“Remember that doing nothing is good for us,” says Hall. “Reframe it as something intentional – we’re choosing it because it’s rejuvenating.”

Pull yourself out of negative rumination

Do you fear that the moment your brain isn’t occupied, all those negative thoughts will come rushing in? Hey, we’ve been there. And we’re sure you know that hours pondering all the stuff you’re not happy about isn’t the path to feeling good. 

“If you’re looking to reap the brain benefits of time off, you must resist spending your down time mulling over worries,” says Griffiths. 

How do you do that? It can help to schedule in ‘worry time’ – that’s a classic CBT technique that sees you scheduling in times for worries so you know they’re not allowed to creep in at all hours of the day. You might also want to do a fact-checking exercise of negative thoughts: do you actually have any evidence for a mean thought you’re having? What if the opposite were true? 

Do something soothing (but not exciting)

Griffiths says: “Engaging in something mindless that still keeps you occupied is the perfect state for boredom-induced daydreaming, whether that’s working through the washing up, getting out for a walk, or even making some paper snowflakes. These kinds of tasks are ideal for inducing the daydreaming state, which is associated with elevated cognition, while also relaxing your brain and helping to alleviate burnout.”

Could now be the time you finally give knitting a go? Or try a spot of collage? Or fold all your socks the KonMari way? 

Something screen-free and repetitive is ideal here. 

Consciously slow down 

Take a moment to consciously say that you’re choosing to do nothing, that you’re embracing boredom, rather than slipping into it mindlessly. This is not a time for aimless scrolling or channel surfing, but an opportunity to deliberately rest and relax. 

Hall says: “I recommend becoming really conscious and intentional about what we are doing to rest – especially for those of us who are in the habit of leading busy lives. Being busy can be addictive, so learning how to slow down needs conscious effort.”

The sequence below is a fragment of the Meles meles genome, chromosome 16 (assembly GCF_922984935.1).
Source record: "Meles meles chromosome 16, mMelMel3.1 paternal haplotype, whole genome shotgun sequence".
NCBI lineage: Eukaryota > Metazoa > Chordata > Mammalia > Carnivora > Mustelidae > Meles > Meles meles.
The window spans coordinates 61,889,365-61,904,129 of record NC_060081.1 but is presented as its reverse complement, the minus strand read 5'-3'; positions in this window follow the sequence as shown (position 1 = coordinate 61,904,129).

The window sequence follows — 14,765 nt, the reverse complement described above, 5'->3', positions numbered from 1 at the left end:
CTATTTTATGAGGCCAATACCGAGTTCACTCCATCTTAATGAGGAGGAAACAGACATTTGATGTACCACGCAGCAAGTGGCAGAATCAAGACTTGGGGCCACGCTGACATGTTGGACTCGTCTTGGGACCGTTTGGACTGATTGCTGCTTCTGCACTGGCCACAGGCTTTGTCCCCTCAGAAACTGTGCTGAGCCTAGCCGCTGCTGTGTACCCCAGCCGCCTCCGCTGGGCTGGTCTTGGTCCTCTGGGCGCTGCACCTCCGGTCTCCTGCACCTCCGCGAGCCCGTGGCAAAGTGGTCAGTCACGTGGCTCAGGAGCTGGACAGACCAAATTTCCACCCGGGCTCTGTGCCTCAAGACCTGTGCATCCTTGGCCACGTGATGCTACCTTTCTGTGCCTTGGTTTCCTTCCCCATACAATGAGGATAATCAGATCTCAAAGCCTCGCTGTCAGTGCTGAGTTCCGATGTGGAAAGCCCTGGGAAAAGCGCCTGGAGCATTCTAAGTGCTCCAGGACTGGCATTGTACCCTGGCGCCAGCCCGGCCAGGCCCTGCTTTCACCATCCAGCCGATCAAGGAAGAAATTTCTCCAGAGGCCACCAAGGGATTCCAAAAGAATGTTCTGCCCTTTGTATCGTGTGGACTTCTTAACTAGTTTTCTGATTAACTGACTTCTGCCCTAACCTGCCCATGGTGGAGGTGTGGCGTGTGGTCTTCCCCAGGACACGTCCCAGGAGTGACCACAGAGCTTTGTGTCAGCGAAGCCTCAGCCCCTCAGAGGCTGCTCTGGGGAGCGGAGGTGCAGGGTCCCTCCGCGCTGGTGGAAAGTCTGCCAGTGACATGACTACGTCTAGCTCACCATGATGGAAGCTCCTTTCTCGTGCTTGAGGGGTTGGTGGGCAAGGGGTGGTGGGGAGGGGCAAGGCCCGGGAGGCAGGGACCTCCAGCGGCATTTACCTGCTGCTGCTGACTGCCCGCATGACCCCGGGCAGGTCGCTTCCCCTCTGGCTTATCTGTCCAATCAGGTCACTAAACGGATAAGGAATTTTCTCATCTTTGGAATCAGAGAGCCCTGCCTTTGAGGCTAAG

Savour small, mundane joys

Akhtar is a fan of building small breaks into our days to help us get used to the idea that doing nothing is OK. 

We’d add to that: keep those little things up over the festive period, and remind yourself to really savour them. 

“These acts of self-care can be something as small as enjoying a cup of tea in peace for five minutes, practicing five minutes of mindfulness or taking a 10-minute walk, it does not have to be anything big,” Akhtar encourages. “You can build up to it. Consistency is important.”

Make space for daydreaming

When was the last time you really let your brain wander? 

Griffiths says: “Daydreaming is the secret ingredient that makes boredom brain-friendly, and in order for it to work you need to be truly free thinking. Research from the University of British Columbia showed that when we concentrate our brain’s function is like a spotlight of focused attention, and so it’s only when we daydream that our whole brain lights up. 

“Plus, by making this time to daydream properly you may even uncover some clever solutions to the worries that have been eating you up.”

Reframe this boring, quiet period as a gift to yourself

“Let’s try to give ourselves a holiday from worrying, planning and getting caught up in habitual busyness,” says Hall. “I love the idea of ‘wintering’ and hibernating. We don’t get much time in our lives for this, and I always find Twixmas is the perfect time for this. 

“I really see this as giving yourself the gift of calm over Christmas. Whether it’s half an hour to reflect, or just to sit with a cup of tea with no intention at all – it’s such a healthy reset. It’s absolutely about being not doing – and it really is enough!”

Images: Getty